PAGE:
What’s with all the inappropriate songs I LOVE about women and sex? I mean, let’s…
31 years ago today, May 19, 1990, I thought I was *the shit* and that my young life had finally *arrived*. And that I had officially reached lovability status. I was 24 years old, just six years out of fucking high school and had waiting my entire life – at least since my teenage life – for this day. Just a few weeks before this day, my fiance and I had closed on the purchase of our brand new townhouse in the suburbs of Washington, D.C. It was a 3-bedroom, 2 and ½ bath, 2-level home with a fireplace, probably all of 1400 square feet with the highest grade white wall-to-wall carpeting. It was May 19, 1990 and I was waking up in the townhouse all by myself the morning of my wedding.
My fiance had stayed with her friends the night before, so we didn’t see each other before the ceremony, as if we could prevent our doomed marriage. Our marriage had already been doomed when we had gotten engaged 2 or 3 years earlier. We got engaged to prevent me from breaking up with him. The diamond on my finger prevented the break up for about 12 or 13 years – through the engagement and almost nine years of marriage – when he asked to separate.
It’s been over 20 years since the split, so why do I seem to still take pause – and even choke back a tear on this May 19, 2021, 31 years after my wedding day? I don’t know…May 19, 1990 was the date I set for my wedding. The day I thought my fiance would truly begin to see me, know me and cherish me. The day I thought he would become a husband and a real man. The day I thought I truly entered adulthood and would never have to answer to anyone ever again – at least not to my family. My wedding gown was perfect – something about lace and a peplum and rhinestone studded white satin shoes with toe cleavage and a wedding reception in a brand new conference center and resort with top-shelf booze at the open bar and a buffet dinner – more expensive than a sit-down dinner! What can I say? It was the beginning of the ostentatious 1990’s and we were flying in the morning to the Canary Islands for our honeymoon.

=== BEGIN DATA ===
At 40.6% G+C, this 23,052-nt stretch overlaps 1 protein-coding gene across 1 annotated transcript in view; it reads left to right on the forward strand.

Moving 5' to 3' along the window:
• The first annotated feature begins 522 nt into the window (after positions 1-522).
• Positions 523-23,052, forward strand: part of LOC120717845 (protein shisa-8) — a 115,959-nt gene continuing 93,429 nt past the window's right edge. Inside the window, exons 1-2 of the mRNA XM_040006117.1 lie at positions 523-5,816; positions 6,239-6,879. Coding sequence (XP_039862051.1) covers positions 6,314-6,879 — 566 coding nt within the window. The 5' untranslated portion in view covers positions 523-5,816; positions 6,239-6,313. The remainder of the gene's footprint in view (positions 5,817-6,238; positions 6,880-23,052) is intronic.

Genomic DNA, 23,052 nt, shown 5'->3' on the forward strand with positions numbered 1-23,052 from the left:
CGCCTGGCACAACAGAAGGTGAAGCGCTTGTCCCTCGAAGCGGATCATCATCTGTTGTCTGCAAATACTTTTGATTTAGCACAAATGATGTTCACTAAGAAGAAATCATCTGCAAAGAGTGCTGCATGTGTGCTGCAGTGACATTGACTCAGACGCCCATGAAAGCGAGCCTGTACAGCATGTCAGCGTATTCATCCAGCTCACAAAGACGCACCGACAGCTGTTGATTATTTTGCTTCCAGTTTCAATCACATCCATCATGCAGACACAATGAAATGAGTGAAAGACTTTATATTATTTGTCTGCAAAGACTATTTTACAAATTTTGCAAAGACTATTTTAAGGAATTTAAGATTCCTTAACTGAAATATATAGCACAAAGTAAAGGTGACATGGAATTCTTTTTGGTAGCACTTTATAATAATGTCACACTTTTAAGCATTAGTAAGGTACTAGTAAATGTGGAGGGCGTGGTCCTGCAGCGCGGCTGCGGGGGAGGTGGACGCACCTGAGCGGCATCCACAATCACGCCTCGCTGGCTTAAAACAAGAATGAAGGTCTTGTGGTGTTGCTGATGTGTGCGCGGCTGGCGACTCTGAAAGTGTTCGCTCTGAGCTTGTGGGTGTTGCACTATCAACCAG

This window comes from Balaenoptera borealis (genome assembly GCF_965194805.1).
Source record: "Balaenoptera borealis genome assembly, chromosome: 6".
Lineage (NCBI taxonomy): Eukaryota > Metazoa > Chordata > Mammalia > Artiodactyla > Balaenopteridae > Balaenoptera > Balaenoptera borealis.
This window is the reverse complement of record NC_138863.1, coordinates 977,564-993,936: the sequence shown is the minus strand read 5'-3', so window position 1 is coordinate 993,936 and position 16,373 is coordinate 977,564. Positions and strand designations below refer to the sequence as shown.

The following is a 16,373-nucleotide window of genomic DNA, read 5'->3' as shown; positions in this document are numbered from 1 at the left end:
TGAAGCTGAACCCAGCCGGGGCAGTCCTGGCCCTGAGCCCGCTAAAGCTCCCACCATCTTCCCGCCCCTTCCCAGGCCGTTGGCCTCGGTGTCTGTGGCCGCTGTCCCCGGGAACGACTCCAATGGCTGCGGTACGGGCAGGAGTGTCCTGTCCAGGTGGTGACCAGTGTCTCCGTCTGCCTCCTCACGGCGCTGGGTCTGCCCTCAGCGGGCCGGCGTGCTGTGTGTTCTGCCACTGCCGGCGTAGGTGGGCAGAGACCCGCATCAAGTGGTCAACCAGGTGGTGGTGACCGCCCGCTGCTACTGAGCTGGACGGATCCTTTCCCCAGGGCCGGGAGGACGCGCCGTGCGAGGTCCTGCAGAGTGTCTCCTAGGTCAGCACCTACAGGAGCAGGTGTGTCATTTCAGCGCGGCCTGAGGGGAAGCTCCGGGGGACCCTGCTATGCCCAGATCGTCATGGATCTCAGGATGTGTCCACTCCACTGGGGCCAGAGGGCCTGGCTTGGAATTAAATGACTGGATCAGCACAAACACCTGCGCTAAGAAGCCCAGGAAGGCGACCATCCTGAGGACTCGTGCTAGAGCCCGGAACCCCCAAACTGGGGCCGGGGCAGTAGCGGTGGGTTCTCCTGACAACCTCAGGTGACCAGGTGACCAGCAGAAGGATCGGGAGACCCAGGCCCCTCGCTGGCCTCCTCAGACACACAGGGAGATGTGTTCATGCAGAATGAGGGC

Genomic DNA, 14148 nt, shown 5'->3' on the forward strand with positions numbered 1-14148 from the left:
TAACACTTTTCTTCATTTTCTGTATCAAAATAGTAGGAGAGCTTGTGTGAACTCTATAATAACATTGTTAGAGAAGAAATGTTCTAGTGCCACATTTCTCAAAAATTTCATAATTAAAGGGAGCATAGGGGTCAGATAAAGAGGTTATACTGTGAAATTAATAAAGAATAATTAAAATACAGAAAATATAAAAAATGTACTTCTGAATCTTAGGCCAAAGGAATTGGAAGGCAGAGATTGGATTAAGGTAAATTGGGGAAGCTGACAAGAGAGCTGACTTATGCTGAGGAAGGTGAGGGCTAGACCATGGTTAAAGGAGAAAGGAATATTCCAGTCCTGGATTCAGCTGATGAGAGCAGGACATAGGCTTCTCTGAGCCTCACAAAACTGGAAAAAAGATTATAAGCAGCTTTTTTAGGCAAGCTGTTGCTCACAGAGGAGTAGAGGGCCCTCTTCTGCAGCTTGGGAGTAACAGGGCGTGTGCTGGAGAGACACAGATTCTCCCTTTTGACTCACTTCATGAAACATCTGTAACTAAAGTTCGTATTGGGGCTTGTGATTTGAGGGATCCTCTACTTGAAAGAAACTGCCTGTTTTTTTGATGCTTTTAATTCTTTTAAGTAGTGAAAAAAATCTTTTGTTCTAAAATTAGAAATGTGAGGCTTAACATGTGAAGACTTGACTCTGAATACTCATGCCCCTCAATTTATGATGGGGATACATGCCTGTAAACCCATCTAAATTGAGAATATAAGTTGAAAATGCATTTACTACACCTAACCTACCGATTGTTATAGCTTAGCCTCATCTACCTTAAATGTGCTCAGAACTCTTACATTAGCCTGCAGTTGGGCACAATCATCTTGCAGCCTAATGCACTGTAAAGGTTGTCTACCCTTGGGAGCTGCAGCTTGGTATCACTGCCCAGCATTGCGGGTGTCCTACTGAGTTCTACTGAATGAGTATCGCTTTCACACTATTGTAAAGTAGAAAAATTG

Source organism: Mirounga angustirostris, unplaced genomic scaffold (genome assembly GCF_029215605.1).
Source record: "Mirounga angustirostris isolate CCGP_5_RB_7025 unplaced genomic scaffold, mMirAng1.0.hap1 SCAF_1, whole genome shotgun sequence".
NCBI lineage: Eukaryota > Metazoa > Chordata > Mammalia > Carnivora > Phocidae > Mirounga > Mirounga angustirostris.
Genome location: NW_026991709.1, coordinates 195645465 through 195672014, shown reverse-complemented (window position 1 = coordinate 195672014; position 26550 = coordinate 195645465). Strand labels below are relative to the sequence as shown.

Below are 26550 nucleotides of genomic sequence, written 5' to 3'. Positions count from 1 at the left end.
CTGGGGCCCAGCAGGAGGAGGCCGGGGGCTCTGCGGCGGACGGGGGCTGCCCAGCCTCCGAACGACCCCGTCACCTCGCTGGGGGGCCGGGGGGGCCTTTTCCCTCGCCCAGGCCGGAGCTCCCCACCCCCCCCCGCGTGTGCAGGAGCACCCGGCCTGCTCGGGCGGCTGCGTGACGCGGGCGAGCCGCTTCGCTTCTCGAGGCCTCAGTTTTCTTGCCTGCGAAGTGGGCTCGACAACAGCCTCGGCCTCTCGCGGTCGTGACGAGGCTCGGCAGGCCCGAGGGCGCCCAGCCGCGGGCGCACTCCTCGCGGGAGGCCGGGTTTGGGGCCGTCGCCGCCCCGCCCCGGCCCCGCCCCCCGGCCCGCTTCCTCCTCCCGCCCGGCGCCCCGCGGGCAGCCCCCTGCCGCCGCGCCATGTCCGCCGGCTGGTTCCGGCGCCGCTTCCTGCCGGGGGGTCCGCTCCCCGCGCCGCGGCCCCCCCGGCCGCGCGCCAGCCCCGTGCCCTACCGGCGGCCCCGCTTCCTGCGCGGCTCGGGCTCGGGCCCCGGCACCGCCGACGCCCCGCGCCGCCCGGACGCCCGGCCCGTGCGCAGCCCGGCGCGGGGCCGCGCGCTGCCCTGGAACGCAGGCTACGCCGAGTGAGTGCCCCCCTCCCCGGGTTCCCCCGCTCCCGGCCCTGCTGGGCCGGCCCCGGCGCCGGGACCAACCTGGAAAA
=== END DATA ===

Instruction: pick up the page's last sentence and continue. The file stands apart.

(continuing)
It was such a good show everyone put on – my new husband, our families and I. He and I had taken second jobs for over a year – maybe it was even 2 or 3 years – to save money for a down payment on the townhouse and for our honeymoon. My parents – who seemed to have had a few good years financially as entrepreneurs – agreed to splurge for the wedding reception for 150 people. My husband’s father and his third wife paid for the rehearsal dinner – it was all a really good show. I remember finding out after we got back from our honeymoon that at least three couples had formed, if only for the night of our wedding: my husband’s twin sister with one of my uncles, a neighbor and family friend with a co-worker of mine and two friends from high school.
My husband and I were proud and felt responsible for bringing those people together and all the other fun at the reception, including something to do with shots and handstands and change falling out of the pockets of my husband’s and the groomsmen and at least one of my uncles.
After the honeymoon, we settled back into work and fixing up the townhouse – decorating inside by painting accent walls, hanging curtains and all that – and putting in a deck out back, and flowers in the yard. I loved saying that I was married, I loved saying *my husband* and I loved hearing him refer to me as his wife. We showed off our new life by hosting many dinner parties – large and small – and we seemed to be the perfect couple…and yet…I kept expecting more of my husband, waiting for him to be ambitious and successful like the husbands of some of my friends and colleagues and like so many of the men I worked with who were husbands and fathers. I had access in my HR work to the salaries of all employees and I compared my salary to theirs. Mostly, I compared my husband’s salary to theirs: his salary had become less than mine, beginning a couple of years into our marriage and his salary became exponentially loewe than mine over the next several years. He was still working on his bachelors degree by the time I finished my masters degree in Human Resources Management at the age of 29. By the time he graduated, I threw him a party and had written an invitation that I looked for today and realized I had thrown it out years ago, to sort of forget that time in my life.